A fire extinguisher is used as a rocket to propel the man on the spinning table.
Newton’s Third Law says that for every action, there is an equal and opposite reaction. In this case, the CO2 shooting out of the rocket propels the man forward and he spins around on the stool.
The rocket demonstrates Newton’s famous third law: For every action there is an equal and opposite reaction. This means that if you push on something, that something has to push back equally hard. If you push on a wall, the wall pushes back on you – otherwise the wall would fall over! Alternatively, when you pull a wagon, the wagon pulls back on you. If it didn’t, the wagon would run into your heels.
Recall our example of throwing a heavy rock from earlier (see Motion introduction). When you throw a heavy rock, the rock pushes back on you making you lose your balance. A rocket works using this same principle. In a water rocket, a little water is put inside the rocket and then air is pumped inside. When the rocket is released, the extra air pressure squirts the water out. When the rocket pushes the water out, the water pushes the rocket forward with the same force and the rocket flies through the air. Real rockets work with water, too! They burn liquid hydrogen and liquid oxygen for fuel. Then these two burn together, they make pure water. The force of all the exhaust coming out pushes the rocket up. So the toy water rockets are not so far from reality.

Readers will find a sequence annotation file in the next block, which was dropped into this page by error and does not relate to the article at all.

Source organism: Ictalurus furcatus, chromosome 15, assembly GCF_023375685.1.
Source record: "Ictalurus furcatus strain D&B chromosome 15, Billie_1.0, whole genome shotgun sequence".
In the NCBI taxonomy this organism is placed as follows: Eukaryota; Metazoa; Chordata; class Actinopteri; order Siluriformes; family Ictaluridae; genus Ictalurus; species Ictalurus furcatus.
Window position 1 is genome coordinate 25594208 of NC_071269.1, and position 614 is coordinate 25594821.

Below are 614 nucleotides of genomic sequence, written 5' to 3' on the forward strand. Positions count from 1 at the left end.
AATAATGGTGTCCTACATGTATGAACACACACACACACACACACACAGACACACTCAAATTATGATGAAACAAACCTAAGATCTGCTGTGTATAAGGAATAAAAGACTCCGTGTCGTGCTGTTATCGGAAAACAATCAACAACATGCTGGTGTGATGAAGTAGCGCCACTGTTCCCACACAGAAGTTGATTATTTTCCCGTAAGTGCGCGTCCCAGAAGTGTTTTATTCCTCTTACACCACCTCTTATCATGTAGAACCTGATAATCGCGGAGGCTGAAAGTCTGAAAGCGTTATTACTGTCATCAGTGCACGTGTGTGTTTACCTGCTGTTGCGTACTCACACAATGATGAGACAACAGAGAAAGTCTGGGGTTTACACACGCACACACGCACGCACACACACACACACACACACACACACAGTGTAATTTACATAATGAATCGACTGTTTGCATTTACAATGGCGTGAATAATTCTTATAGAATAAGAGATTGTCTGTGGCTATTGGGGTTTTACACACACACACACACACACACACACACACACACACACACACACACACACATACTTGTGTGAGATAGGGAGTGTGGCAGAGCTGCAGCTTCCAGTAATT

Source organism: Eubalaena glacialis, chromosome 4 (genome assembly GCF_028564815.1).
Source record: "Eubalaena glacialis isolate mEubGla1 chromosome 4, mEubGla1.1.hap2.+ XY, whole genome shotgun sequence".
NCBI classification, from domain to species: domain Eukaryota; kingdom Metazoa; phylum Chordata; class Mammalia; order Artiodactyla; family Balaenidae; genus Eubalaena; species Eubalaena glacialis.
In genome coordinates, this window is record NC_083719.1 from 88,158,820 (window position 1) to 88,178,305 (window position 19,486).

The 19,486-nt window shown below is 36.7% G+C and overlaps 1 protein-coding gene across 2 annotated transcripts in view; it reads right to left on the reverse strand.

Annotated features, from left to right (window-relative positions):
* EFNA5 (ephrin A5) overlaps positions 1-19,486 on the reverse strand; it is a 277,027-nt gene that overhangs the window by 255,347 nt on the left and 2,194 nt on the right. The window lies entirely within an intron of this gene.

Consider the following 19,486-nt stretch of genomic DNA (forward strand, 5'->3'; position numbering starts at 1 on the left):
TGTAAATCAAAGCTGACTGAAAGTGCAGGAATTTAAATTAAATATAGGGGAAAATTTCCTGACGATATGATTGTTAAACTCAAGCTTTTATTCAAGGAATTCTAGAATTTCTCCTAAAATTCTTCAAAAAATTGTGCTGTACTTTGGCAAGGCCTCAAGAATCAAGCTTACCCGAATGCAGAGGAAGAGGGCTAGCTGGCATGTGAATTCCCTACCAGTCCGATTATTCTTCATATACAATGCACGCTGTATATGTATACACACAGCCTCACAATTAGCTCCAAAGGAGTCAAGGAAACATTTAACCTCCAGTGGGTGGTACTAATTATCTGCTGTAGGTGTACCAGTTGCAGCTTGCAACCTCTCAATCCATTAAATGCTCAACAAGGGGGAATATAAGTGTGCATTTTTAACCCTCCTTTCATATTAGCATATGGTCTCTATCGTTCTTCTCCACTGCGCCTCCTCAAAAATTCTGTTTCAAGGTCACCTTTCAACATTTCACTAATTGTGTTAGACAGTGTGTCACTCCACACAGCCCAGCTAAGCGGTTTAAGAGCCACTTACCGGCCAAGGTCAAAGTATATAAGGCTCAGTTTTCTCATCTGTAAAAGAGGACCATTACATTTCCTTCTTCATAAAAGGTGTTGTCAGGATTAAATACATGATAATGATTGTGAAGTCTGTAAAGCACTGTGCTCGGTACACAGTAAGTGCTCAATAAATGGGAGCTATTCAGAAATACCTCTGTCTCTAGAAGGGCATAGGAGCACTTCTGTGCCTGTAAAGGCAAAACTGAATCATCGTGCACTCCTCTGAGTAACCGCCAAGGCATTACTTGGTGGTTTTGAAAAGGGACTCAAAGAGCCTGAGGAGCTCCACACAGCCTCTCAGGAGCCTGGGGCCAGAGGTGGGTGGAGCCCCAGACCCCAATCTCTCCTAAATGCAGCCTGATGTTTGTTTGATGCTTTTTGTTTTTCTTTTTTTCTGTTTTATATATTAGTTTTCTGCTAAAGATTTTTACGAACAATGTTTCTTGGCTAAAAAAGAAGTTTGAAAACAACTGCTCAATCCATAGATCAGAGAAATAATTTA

The fire extinguisher also acts like a rocket. It is filled with compressed carbon dioxide gas. When the fire extinguisher is fired on the spinning table, the compressed gas shoots out and pushes the person around in the opposite direction.